An IED blast nearly shattered a three-tour Navy veteran’s mind and body, but an adopted dog named Otis has proved to be the best medicine of all.
Nate is an active duty Navy corpsman who currently works at the Naval Hospital at Camp Lejeune. Earlier this year, he was honorably adopted by Otis, a two year-old stray American Bulldog-Labrador mix who seemed destined to be Nate’s new best friend.
Determined to serve and save the lives of fellow veterans
Growing up the son of an Air Force pilot, Nate gained extensive knowledge of what life in the military was like. He knew that someday he would enlist and, when he did, he wanted to become a Fleet Marine Force (FMF) Corpsman.
The road to becoming an FMF Corpsman is not an easy one. Because the Marines do not have their own medical staff, they must rely on the Navy for their medical care. A FMF Corpsman must complete both Navy and Marine Corps training, be fit enough to fulfill a Marine’s duties and highly knowledgeable in the practice of emergency medicine. Above all, an FMF Corpsman must be willing to risk his own life to save another’s life in combat situations.
When Nate enlisted in the Navy in 2007, the recruiter tried to discourage him from this demanding job. In the end Nate prevailed, and upon completing Field Medical Service School was assigned to the 2/9 (Second Battalion, Ninth Marine), an infantry battalion from Camp Lejeune.
“Without a doubt, the brotherhood of the Marines I served with. You take care of them, and they’ll take care of you,” he says. “They taught me how to do their job, and I shared my knowledge with them so they could take care of themselves if for any reason I wasn’t able to take care of them.”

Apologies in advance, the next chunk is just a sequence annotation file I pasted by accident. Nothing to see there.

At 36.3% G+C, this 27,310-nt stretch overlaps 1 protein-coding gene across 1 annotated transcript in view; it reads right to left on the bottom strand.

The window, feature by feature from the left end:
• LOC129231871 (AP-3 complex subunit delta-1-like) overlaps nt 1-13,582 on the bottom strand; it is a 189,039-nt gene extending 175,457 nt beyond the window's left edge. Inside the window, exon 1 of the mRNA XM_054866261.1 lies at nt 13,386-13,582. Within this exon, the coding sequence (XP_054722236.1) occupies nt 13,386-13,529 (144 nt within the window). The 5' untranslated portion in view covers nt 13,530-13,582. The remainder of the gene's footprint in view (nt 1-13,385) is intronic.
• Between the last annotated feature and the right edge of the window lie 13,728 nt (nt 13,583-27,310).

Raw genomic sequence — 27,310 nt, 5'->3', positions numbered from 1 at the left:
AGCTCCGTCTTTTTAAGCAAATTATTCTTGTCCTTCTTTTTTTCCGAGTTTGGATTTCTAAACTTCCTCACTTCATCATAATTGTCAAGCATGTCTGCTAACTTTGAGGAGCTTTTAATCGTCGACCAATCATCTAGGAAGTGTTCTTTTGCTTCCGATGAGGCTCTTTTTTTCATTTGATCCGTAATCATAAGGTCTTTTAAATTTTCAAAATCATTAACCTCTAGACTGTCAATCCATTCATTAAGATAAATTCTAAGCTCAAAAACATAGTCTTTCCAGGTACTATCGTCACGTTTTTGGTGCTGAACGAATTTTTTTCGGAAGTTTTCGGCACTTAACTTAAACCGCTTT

Nate feels honored that Marines he served with in the past still call him today for medical advice.
“These are people you’ll never forget,” Nate says. “It’s an incredible feeling when you realize you’re a person they feel they still can rely upon.”
IED blast rocks Nate’s world and changes his life forever
Nate’s long-term plans for a long military career were shattered by an IED blast in Afghanistan during his third deployment.
In November 2010, Nate was on foot patrol behind a Marine truck when an IED exploded just 10 meters in front of him. Knocked out by the explosion, he suffered shrapnel wounds, a fractured spine and other injuries. In spite of it all, Nate regained consciousness, got up and treated the other injured Marines in the truck.
Due to a shortage of FMF Corpsmen, Nate remained in Afghanistan several months afterwards. He returned to the United States in March 2011, and underwent a number of surgeries to treat his injuries from the IED blast. It was during this time that Nate was diagnosed with Post Traumatic Stress Disorder, or PTSD.
To aid his recovery, Nate applied for a service dog from a nonprofit organization. He bought a new home and had a fence built around the house in anticipation of getting a dog, but his application for a service dog was denied since the demand for service dogs far exceeds their supply.